December 19, 2006

There are two vacancies for repository developers with the JISC repositories support team.

DSpace and Derby?

December 14, 2006

Derby is a Java native RDBMS that is the open source successor to IBM’s cloudscape product. Dan Scott writes that he’s hoping to port DSpace to use Derby instead of PostgreSQL, and reckons that Derby would make a better default db for DSpace.

We’ve had a couple of brief encounters with Hypersonic and Derby here and I’ve been a bit underwhelmed.

The lack of scalability is a problem. Both Hypersonic and Derby start to grind badly over 500,000 rows in a table. This would be a problem for DSpace because DSpace places all metadata statements about items in a single table, and that tends to be the largest table in the database. Consider that each item has O(10) metadata statements and you’re looking at only 50,000 items before Derby / Hypersonic starts grinding on the simplest operations.

I also wonder whether you’re actually getting any advantage in usability. I stopped using Hypersonic in one project recently not because the performance per query was poor, but because initializing the database to run in-process took forever, and consequently my choices were to run it in client-server mode or just use Postgres. Maybe Derby doesn’t have such a naive approach to persisting its state to file, I’ll have to look.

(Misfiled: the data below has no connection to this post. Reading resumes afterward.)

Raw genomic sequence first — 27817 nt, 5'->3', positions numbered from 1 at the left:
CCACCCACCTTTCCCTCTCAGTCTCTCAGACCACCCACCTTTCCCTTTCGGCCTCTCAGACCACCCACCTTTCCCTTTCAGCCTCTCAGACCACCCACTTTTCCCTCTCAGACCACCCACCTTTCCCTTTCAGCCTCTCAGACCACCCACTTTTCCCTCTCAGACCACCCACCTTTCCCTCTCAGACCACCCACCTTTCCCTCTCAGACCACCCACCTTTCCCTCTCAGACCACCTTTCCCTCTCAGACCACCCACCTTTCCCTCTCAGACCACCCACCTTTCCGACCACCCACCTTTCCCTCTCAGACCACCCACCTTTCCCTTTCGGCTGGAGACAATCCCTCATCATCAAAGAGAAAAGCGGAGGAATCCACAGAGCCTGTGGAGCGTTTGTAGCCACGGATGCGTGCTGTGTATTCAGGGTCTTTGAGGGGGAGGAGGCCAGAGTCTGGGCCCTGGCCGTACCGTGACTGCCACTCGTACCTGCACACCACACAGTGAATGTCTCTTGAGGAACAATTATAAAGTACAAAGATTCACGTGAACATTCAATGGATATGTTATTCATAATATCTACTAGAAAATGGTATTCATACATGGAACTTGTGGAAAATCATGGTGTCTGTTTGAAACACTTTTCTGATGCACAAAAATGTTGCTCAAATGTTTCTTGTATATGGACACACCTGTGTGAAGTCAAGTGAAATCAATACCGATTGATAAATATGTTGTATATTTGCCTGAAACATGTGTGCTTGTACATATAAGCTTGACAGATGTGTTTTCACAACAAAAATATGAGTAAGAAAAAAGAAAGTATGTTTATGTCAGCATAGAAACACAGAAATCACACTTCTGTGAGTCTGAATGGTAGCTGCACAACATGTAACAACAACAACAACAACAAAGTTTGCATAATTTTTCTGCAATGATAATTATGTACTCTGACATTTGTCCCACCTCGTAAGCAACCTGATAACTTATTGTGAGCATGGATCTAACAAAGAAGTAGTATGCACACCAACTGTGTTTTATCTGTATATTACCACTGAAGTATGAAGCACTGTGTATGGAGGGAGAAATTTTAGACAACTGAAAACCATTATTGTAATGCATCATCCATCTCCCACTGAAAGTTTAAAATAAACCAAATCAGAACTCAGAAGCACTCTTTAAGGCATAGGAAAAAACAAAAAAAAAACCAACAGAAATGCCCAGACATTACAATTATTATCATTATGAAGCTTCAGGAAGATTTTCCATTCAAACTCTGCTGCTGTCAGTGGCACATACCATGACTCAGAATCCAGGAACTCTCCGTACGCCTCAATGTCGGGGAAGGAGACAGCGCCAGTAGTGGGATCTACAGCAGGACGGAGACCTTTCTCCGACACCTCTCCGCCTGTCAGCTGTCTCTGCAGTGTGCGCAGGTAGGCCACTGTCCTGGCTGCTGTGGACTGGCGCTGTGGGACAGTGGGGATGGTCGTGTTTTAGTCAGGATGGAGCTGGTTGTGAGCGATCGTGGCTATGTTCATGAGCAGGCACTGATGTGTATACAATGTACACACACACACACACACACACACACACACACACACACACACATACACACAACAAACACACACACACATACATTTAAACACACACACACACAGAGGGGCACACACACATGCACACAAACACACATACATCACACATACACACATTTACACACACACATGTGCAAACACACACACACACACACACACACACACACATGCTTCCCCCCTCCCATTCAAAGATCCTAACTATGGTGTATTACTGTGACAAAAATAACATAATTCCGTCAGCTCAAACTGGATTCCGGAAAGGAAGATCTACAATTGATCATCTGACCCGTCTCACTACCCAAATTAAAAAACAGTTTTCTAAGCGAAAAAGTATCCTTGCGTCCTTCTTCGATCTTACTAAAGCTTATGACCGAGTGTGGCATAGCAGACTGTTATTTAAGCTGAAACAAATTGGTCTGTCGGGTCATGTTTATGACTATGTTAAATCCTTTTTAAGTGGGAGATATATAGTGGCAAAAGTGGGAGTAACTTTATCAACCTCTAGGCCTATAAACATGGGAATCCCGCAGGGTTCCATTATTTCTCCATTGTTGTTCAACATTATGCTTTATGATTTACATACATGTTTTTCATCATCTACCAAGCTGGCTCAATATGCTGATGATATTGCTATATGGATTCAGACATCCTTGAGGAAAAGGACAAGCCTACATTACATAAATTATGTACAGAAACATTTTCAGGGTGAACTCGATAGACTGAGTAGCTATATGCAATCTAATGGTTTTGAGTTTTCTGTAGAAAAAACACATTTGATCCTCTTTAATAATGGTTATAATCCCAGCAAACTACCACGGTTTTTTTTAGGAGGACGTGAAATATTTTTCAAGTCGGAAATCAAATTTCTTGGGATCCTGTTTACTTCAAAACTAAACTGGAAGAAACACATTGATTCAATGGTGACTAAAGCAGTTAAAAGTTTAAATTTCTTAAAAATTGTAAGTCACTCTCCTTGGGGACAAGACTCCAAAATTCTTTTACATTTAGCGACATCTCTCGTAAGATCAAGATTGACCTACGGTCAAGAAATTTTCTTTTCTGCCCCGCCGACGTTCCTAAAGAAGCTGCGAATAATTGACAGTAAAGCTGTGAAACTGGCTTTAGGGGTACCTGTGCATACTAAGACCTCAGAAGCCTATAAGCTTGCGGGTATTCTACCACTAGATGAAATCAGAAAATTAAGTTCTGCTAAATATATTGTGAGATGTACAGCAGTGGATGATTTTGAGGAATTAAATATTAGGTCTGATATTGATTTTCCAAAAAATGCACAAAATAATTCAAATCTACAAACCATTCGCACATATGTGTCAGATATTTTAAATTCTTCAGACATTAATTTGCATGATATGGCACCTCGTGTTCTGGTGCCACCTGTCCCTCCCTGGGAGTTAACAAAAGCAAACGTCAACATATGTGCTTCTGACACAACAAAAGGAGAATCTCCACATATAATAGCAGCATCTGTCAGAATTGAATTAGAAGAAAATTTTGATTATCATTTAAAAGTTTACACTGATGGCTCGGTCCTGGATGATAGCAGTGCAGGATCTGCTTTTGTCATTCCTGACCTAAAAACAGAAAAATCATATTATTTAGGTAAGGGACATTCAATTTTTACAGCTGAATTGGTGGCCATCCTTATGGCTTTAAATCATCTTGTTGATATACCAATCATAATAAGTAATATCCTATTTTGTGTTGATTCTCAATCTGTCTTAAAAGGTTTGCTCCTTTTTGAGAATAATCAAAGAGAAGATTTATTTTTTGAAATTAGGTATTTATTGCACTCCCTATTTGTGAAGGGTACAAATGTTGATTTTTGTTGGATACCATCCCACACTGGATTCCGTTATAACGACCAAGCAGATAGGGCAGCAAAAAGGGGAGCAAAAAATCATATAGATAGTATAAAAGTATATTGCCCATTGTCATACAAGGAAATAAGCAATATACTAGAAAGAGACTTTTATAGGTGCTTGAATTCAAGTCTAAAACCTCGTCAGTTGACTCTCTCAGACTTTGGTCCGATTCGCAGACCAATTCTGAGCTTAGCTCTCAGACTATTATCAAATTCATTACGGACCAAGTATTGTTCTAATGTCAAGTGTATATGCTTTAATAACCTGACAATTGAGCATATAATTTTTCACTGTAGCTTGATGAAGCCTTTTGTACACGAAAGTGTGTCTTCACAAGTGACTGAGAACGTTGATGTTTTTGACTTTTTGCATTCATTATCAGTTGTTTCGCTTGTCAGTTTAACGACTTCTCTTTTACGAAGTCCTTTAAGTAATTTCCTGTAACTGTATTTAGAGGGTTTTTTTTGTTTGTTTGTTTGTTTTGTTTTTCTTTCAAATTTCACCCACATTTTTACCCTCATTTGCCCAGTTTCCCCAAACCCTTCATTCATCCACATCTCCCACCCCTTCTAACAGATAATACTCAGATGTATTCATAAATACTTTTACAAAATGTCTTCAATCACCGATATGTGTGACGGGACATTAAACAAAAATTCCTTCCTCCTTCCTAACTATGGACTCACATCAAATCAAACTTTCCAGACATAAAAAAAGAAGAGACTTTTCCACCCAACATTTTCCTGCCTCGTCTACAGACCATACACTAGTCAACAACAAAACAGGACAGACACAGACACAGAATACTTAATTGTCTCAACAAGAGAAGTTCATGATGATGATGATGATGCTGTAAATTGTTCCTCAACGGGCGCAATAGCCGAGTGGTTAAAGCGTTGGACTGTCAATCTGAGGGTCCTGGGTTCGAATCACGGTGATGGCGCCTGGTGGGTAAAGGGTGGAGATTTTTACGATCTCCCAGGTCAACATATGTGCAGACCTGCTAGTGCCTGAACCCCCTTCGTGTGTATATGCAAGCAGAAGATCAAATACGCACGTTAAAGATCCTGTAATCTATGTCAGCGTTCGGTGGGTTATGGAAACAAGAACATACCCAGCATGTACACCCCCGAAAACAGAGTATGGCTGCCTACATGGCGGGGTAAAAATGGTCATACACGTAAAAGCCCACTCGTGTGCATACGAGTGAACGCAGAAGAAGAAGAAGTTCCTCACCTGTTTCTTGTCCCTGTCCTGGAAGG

The point is that unless you can run the database in process and have to run it in traditional client-server mode, you’ve got just as many problems in security, configuration and so on as you have with PostgreSQL.

That said – it’s obvious the Derby has legs for the vast majority of web-applications that don’t have large tables or more than one web-app accessing a database, and I’ll definitely be giving it a spin on the next DB backed prototype or play project I have. I’ll be using Hibernate, though, just in case I need to jump ship to Postgres later!

Groovy nearing 1.0

December 12, 2006

The first release candidate of Groovy 1.0 has been announced. I played with an earlier incarnation of Groovy, so I’ll have to find some time to play again over Christmas.

OAI-ORE is a web extension

December 11, 2006

I’m encouraged at reading this ORE briefing presentation (via Richard Jones). Highlights: –

Whatever we do needs to be embedded int he web; we are not creating a parallel universe.

The Canonical Representation Format (CaRF) [is the] Format to express a manifest of all available Representations (and Resources) for a
Resource. Fleshing out the CaRF is probably the core effort of OAI-ORE.

It’ll be interesting to see how ORE pans out – the outputs could well solve a number of my current problems.

As a brief aside: that briefing makes no mention of surrogates or FRBR. Have the surrogates gone in the name of being web compatible? I didn’t really get the point of them – they just looked like another representation to me.

Adobe MARS

December 11, 2006

Eliot Kimber has some nice things to say about Adobe MARS: –

After seeing Adobe’s presentation and talking to the guys from Adobe it’s clear that what they’ve done is a sincere and well-thought-out attempt to Do The Right Thing rather than a cynical recasting of proprietary stuff into markup so it’s “open.”

MARS tries to use standards as much as it can and it seems to do so to a remarkable level of completeness. It uses SVG for representing each page, supports the usual standards for media objects (bitmaps, videos, etc.). Uses Zip for packaging, and so on.